Understanding Options Assignment

04/18/2011 3:00 pm EST

Focus: OPTIONS

Joe Kinahan

Chief Market Strategist, TD Ameritrade

Option traders can watch certain factors to get a better understanding of when their options may be put to or called away from them, says thinkorswim’s Joe Kinahan. And sometimes, it’s not a bad thing to have happen.

One of the things option traders are always concerned about, or thinking about anyway, is assignment of their options and actually getting the underlying stock. Our guest today is Joe Kinahan to talk about that.  So, Joe, what, first of all, is assignment of an option.

So, if I bought options, I have the right to exercise them. If you sold those to me, you have the responsibility that you could be assigned.

What exercising assignment means is on a call, I can call your stock away at the set strike price. On a put, I can put the stock to you. So, if I sell a call, I have the risk that my stock is going to be called away. If I sell a put, I may have to buy the stock at that strike price.

People are always wondering, “Is my option going to get assigned?” Even in the money, they get assigned, they don’t get assigned, or they get assigned early. How do you know what’s going to happen?

Well, first of all, there are two types of options, so let’s start there.

An American-style option can be exercised at any time during the expiration cycle. A European-style option, of which the most predominant is the SPX, can only be assigned on expiration day.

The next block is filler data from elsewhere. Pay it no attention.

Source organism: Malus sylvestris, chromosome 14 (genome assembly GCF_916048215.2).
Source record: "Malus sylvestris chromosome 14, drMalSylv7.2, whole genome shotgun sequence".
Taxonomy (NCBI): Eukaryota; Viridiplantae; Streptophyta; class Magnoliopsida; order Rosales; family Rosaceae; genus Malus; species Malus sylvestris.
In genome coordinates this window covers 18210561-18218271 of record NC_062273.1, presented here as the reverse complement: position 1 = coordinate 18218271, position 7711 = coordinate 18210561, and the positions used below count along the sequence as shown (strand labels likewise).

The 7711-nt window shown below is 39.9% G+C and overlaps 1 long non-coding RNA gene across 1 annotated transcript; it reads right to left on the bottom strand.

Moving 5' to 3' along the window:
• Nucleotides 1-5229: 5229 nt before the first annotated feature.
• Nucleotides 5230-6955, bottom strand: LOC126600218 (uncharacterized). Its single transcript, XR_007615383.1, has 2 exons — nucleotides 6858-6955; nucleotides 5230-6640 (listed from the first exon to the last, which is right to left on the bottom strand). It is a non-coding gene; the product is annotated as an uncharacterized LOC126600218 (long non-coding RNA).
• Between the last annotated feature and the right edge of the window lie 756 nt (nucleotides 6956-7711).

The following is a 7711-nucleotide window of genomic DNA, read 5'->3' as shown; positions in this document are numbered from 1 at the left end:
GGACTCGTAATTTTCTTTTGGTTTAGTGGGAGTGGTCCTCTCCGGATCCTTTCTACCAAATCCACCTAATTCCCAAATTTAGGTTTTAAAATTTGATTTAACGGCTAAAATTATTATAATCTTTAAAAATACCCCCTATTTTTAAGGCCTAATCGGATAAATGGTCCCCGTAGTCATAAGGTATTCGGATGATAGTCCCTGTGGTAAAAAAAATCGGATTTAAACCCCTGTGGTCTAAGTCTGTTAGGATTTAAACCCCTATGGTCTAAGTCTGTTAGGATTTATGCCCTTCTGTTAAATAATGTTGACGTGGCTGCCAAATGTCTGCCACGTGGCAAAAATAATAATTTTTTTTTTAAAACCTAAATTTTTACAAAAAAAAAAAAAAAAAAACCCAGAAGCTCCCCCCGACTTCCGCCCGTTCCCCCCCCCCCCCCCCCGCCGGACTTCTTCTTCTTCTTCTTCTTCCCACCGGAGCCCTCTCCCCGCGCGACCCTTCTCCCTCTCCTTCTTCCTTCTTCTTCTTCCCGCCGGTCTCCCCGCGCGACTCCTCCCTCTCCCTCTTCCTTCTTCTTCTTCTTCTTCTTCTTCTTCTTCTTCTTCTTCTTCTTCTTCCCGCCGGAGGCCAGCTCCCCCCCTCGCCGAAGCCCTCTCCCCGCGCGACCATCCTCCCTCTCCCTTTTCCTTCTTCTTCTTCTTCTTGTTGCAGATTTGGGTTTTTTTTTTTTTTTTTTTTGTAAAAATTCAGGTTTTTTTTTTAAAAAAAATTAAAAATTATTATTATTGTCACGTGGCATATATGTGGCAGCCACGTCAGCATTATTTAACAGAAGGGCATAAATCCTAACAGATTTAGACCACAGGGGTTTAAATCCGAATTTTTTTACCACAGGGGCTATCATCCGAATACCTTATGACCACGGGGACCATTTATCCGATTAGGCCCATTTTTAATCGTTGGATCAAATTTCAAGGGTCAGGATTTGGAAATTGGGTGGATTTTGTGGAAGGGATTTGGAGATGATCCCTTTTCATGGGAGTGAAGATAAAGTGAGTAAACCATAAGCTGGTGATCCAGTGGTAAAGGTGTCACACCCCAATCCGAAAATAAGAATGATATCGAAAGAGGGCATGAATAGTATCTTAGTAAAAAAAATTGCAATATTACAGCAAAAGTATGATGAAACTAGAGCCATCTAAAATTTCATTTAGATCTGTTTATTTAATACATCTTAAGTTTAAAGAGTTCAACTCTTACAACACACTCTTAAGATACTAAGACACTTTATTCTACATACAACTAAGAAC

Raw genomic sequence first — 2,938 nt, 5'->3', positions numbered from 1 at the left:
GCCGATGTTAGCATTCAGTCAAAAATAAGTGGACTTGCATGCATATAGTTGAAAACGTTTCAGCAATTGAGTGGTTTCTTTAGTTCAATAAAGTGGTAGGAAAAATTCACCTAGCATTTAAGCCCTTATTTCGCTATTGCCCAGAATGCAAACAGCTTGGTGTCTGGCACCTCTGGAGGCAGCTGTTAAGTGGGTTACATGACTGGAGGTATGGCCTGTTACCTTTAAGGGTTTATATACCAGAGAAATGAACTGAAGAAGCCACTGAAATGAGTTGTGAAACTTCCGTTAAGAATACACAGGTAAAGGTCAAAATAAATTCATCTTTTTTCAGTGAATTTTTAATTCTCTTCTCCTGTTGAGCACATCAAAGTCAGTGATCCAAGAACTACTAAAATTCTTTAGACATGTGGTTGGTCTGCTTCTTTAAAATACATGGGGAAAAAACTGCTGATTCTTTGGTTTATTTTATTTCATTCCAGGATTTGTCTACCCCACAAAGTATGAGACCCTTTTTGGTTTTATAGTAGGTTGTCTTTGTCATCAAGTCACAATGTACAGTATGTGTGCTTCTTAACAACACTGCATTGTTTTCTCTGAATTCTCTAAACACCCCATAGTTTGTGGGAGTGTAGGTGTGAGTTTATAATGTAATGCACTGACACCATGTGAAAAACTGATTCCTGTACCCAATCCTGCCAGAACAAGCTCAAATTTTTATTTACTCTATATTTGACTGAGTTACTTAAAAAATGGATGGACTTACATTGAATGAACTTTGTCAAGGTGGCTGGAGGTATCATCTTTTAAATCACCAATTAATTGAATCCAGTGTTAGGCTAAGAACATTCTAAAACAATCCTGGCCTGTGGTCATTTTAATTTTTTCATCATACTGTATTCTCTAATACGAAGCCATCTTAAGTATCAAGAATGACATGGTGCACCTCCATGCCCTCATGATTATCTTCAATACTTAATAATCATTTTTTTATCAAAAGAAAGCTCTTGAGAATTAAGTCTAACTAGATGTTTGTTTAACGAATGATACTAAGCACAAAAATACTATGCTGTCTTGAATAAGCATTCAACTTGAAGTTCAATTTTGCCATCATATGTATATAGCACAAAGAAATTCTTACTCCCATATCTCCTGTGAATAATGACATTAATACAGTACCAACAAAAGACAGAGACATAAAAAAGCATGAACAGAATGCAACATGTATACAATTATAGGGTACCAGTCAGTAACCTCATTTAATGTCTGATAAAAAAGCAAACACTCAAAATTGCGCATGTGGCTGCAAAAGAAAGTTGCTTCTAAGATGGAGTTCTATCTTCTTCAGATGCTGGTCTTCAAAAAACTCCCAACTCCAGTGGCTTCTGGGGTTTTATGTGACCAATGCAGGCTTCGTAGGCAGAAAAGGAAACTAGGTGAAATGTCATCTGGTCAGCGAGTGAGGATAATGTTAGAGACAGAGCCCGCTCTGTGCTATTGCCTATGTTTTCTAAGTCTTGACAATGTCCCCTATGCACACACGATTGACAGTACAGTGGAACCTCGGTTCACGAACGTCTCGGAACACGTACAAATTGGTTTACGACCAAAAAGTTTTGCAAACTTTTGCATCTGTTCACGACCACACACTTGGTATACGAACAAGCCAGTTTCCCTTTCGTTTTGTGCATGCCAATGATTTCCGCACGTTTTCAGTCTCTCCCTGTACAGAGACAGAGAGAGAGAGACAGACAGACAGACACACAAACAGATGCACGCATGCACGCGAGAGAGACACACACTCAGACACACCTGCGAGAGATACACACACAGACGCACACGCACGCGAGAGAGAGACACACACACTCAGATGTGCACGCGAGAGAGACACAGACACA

With that being said, when you sell an option, you should always be watching the corresponding.

So, if I sold a call on, say, the 50 strike, I would be watching the 50 put of that same strike, because if the corresponding put was trading for 20 cents or less, all of a sudden this could be a time where I might be getting assigned. 

Again, the calls and puts are very much related. That’s not to say it’s a hard-and-fast rule. One of the rules/guidelines I like to use is if I get out of the options and I’m short four to ten days before expiration, I significantly cut the risk of being assigned.

And I’ve also heard that I should worry about assignment, because I should be happy owning the underlying if I’m in that trade.

Well, you know, one of the great IRA strategies is actually to sell a put in order to buy stock, so if I sell the put, that’s the price I’m saying I wanted to buy the stock at. So it’s like putting in a limit order that you’re getting paid for. Nothing wrong with that.

One of the areas you do have to be careful of is if you sell a call and the stock pays a dividend, because if you’re in the money, you could get it called away early because the person wants to have that stock so they collect a dividend. 

Outside that four-to-ten-day window, that’s probably the biggest risk of you being assigned early.

Is there some sort of order they do assignment? Can I tell if I’m going to be assigned? Is there some kind of clue that the market will give me?

Well, like I say, that corresponding option, if I’m short a call, I look at the corresponding put. If I’m short a put, I look at the corresponding call.

If they start getting under 20 cents or so, that means I’m losing the premium on the other side. They’re starting to come in the money, and I would really start to keep my eye on those then, because now I’m starting to become at a greater risk of being assigned.

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